Bicephalous Dance is on App Store

Try our first IPhone game for Write An Essay About Your Life Experience free! It’s a simple but addictive game which will stress your multi-task brain abilities!

GAME BENEFITS:

– Improve your multi-tasking abilities (it’s really important if you want be ready for the next iPhone release!)
– It’s perfect when you have nothing to do! (i.e. when you are on a train or your girlfriend/boyfriend is boring you, …)
– A lot of FUN!

GAME DEFECTS:
– brain’s short circuits possible!!
– creates addiction!!

DESCRIPTION:
Can you split your brain in half and play in two different way at once? Use accelerometers to move the grey ball while using your finger to hit the buttons!Improve your concentration and memory with these simple but addictive game. Share your score with your OpenFeint friends and find out if you are a real bicephalous!!!

GAME FEATURES:
– Tutorial
– OpenFeint support
– Built-in high score
– Endless fun with increasing difficulty

SCREENSHOTS:

Screenshot 1

Eb5 Business Plan Writer DOWNLOAD:
app-store.png

Download it from the App Store here: http://itunes.apple.com/us/app/bicephalous-dance/id371977705?mt=8

Shooting An Elephant Essay

Apple is evil and developers are not stupid

If you’re an iPhone developer probably you have been involved in the  Dissertation Bloc De Constitutionnalit Et Conseil Constitutionnel messy App Store publishing proces s.
Here there is a very interesting post about the Apple’s mistakes: http://www.paulgraham.com/apple.html
More or less I’m completely agree with the author, especially about the app store policies, because I tested in first person. There would be dozen of other topics I can found about it, but the app store is the perfect example.
But yesterday I discovered this post: “Apple is not evil. iPhone developers are stupid“.
After reading that post I realized that developers are stupid because they pretend to publish their applications on the App Store! Wow, I never thought about this! When I signed the iphone sdk I didn’t read anywhere that I should publish my applications on the web because the app store is a mess!
I don’t question the fact that many applications could be published on the web, but that’s is another thing. The point is: I have the choice and I want to choose.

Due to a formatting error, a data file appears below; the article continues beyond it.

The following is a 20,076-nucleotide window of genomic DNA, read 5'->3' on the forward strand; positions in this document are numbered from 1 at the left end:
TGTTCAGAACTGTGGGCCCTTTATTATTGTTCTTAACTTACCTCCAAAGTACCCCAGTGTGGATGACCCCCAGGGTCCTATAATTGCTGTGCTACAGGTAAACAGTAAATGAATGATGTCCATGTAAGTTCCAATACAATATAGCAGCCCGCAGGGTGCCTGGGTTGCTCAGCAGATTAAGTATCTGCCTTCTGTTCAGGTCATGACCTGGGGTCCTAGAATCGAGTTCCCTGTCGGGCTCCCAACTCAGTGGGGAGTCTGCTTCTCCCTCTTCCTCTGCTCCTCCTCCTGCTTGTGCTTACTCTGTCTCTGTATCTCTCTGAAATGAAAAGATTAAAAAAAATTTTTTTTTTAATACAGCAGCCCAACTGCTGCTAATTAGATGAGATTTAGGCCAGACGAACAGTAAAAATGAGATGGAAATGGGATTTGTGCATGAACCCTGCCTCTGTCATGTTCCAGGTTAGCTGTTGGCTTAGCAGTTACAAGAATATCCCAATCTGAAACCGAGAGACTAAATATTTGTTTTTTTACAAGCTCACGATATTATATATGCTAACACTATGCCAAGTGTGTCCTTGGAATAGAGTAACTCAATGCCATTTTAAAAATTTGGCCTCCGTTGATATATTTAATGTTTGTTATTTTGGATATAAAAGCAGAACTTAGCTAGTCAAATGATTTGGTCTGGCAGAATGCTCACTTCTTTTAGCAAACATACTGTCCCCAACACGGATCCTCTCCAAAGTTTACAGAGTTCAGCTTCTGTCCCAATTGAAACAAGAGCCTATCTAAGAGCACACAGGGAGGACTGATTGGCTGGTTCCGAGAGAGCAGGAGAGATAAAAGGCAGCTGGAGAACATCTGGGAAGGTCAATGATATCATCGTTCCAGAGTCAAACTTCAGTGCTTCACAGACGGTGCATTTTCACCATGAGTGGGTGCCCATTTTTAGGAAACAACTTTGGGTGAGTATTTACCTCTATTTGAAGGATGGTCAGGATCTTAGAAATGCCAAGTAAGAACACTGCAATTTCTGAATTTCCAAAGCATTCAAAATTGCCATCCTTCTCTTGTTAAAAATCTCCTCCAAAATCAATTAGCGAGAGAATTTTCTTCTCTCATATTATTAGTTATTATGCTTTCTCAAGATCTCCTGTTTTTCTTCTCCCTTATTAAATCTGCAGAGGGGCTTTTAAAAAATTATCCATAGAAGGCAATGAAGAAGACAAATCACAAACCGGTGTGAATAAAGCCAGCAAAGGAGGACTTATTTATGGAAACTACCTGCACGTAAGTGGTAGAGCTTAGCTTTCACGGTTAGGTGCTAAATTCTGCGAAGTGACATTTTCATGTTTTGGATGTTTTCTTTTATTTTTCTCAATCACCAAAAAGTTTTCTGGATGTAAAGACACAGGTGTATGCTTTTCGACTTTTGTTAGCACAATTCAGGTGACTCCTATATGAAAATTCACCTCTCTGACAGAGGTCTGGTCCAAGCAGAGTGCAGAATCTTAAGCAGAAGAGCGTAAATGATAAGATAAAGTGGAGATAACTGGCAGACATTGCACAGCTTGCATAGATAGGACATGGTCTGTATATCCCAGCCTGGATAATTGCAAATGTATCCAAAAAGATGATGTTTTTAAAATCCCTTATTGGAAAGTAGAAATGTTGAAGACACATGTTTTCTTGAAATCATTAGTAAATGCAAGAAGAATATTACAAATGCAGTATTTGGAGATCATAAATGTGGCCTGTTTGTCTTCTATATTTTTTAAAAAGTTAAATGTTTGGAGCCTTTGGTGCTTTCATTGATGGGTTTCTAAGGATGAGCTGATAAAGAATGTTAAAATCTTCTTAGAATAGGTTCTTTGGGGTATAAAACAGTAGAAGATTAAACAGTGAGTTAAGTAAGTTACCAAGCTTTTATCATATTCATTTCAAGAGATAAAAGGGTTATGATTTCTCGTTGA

So the conclusion is that we are stupid because we don’t understand how much Apple is evil and we don’t publish applications on the web instead of trying to publish them on the App Store!
The assumption is that I have an application that could be either published on the app store as standalone application and on the web, and is my mistake if I want to publish on the app store.
So why apple simply doesn’t close the App Store for us poor developers and keeps it only for the big companies which pay in order to be in the front page?

Thoughts about flash on the iPhone

I didn’t have the chance yet to try out Assignments Synonym Flash CS5, but I’m still a bit concerned about the new feature that makes users able to compile their own application into valid iPhone apps.

Things look really good if you look at the examples and if you talk with the people that already had the chance to try this feature out. But I must remember that usually the excitement for a new – and let’s say outstanding – feature usually cannot guarantee the final result to be acceptable. I fear that this feature might evolve the same – bad – way as Alchemy did: they started with a promising project that then felt down to a side project because many users shown that it was possible to achieve the same or better results by just using plain AS.

A few weeks ago I started spending my free time on experimenting with generating a valid iPhone app from a SWF file. I didn’t know anything about the fact that the Adobe would have put the same feature in Flash CS5.
My approach wasn’t too sophisticated: basically, as long as I didn’t have so much time to spend on writing a full binary converter, I was parsing the SWF and then generating static Objective-C/C++ (well mostly C++ and I’ve used Objective-C as glue where strictly required) code that then was compiled by Xcode to a working iPhone application.

I stopped once I figured out that Adobe was going to promote a similar thing (even if their approach is better and probably more powerful), but I had time to figure out a few issues that they may encounter (or maybe they already encountered):